China Covid: The World Health Organization says the real impact of the outbreak is an “under-representation” of the government


The World Health Organization has accused China of “underrepresenting” the risk from the outbreak of Covid Criticizing its “narrow” definition of what constitutes a Covid death, top global health officials urged Beijing to share more data on the explosive spread.

We continue to ask China “For more rapid, regular and reliable data on hospitalizations and deaths, as well as the most comprehensive real-time viral sequencing,” WHO Director-General Tedros Adhanom Ghebreyesus said at a media conference in Geneva on Wednesday.

“The World Health Organization is concerned about the risks to life in China and has emphasized the importance of vaccination, including booster doses, to protect against hospitalization, severe disease, and death,” he said.

Speaking in more detail, WHO Executive Director for Health Emergencies Mike Ryan said the current figures released from China “do not represent the true impact of the disease” in terms of hospital and intensive care unit admissions, as well as deaths.

He acknowledged that many countries had seen delays in reporting hospital data, but he pointed to China definition of “narrow” Covid deaths as part of the case.

The country only lists Covid patients who developed respiratory failure as having died of Covid. In the two weeks leading up to Jan. 4, China reported fewer than 20 deaths from local Covid cases, according to figures released on the Chinese Center for Disease Control and Prevention website.

World Health Organization officials, who have grappled with China’s tight control of access to data throughout the pandemic, have become increasingly vocal in their calls for reliable information with large outbreaks in China’s urban centers following the sudden easing of disease control last month.

There, an outbreak Hospitals and crematoriums are overwhelmedcausing shortages of essential medicines, and sparking fears that there will be a darker month, as experts warn of the spread of the disease to rural areas with less resources during the upcoming Lunar New Year.

The sudden surge in cases in a country of 1.4 billion people has also sparked global concerns about the potential for new variants to emerge – and China’s levels of surveillance and data sharing. A number of economies have implemented Covid test requirements for travelers from China, noting the paucity of data on the strains circulating there.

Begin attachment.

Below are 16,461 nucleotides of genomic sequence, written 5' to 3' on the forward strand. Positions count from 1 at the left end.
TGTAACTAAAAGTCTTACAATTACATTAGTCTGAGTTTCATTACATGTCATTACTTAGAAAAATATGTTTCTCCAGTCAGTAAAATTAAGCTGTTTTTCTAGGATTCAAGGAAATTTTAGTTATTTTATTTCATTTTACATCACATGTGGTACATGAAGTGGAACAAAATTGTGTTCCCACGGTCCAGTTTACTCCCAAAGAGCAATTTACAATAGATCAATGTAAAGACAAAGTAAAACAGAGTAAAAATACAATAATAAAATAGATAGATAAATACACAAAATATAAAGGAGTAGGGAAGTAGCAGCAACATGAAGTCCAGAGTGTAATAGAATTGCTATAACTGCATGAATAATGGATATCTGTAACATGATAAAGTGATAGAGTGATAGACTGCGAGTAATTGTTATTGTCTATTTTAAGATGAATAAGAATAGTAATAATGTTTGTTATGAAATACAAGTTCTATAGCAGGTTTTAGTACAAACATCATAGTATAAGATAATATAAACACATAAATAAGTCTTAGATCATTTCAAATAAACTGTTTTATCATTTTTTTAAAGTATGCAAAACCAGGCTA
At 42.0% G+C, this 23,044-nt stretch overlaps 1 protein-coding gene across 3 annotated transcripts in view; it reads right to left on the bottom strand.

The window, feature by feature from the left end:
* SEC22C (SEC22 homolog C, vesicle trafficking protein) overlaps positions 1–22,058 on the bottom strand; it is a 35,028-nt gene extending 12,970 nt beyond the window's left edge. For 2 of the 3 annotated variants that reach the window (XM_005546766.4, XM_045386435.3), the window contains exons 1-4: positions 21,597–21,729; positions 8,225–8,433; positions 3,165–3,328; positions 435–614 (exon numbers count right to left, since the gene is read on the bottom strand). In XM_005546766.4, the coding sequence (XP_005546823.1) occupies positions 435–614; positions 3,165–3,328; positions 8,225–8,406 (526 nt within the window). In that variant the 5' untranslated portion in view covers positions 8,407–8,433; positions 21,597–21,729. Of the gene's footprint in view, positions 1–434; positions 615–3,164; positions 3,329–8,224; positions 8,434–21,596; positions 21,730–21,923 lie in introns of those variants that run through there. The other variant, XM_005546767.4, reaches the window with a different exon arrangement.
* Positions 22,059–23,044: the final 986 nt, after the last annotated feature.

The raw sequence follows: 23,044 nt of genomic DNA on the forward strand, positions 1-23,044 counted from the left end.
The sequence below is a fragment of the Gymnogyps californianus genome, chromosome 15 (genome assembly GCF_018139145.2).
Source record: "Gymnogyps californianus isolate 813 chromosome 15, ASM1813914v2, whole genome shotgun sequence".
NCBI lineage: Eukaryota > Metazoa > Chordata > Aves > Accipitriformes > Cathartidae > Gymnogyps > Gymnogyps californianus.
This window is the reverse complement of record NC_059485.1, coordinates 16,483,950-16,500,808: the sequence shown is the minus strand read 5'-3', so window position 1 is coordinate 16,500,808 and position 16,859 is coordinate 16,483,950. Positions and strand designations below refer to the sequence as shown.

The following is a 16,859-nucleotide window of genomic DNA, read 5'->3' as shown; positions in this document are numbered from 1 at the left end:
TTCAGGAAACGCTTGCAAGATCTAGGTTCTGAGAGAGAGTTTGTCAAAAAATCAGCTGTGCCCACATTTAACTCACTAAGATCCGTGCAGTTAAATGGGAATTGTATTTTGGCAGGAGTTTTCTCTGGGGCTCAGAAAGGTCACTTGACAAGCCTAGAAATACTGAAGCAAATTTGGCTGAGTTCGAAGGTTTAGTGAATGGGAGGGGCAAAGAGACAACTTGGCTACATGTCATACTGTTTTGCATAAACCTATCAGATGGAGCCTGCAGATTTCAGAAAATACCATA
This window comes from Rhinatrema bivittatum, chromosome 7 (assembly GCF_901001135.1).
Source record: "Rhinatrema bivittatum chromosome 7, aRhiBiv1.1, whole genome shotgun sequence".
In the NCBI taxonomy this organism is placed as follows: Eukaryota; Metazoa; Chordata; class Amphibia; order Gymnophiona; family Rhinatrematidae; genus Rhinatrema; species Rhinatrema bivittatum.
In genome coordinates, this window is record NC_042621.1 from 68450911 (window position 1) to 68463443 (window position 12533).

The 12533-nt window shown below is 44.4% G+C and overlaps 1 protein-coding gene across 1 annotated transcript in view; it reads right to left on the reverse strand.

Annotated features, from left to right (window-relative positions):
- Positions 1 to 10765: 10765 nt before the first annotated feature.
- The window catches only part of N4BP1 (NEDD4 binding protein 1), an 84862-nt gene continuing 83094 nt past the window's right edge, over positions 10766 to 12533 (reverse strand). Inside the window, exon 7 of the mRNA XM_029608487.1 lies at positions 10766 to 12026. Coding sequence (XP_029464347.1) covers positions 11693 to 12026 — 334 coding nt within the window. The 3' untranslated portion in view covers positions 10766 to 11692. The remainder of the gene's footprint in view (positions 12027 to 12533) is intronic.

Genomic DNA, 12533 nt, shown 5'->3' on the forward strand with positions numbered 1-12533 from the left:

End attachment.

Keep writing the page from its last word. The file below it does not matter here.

On Wednesday, the European Union “strongly encouraged” its member states to introduce a requirement for a negative Covid test for passengers traveling from China to the EU, according to a statement from the bloc’s Swedish presidency.

The World Health Organization’s Tedros said on Wednesday that it was “understandable” that some countries were taking these steps, “with the spread of data in China so high and so comprehensive not being made available.”

Chinese health officials presented the latest genome data to an advisory body to the World Health Organization during a closed-door meeting on Tuesday. The organization said in a statement on Wednesday that the variants detected there are known and have been circulating in other countries, with no new variant reported yet by the CDC in China.

But the group and WHO officials continued to stress the need for more genomic data to come. The latest situation adds to longstanding challenges facing the UN body, which faced criticism at the start of the pandemic that it did not push China hard enough to obtain data, amid concerns that Beijing is withholding critical information. Beijing has repeatedly defended its transparency.

“There is a lot of data that needs to be shared from China and also from around the world so that we can track this pandemic as we enter this fourth year,” Maria Van Kerkhove, WHO technical lead on Covid, said Wednesday.

“We need more information about sequences across the country, (and for) sharing of these sequences with publicly available databases such as GISAID so deeper analyzes can be conducted,” she said. GISAID is a global initiative that provides access to genetic data of various influenza viruses.

WHO officials said information about the outbreak in China will also be shared with WHO member states during a broader meeting on Thursday.

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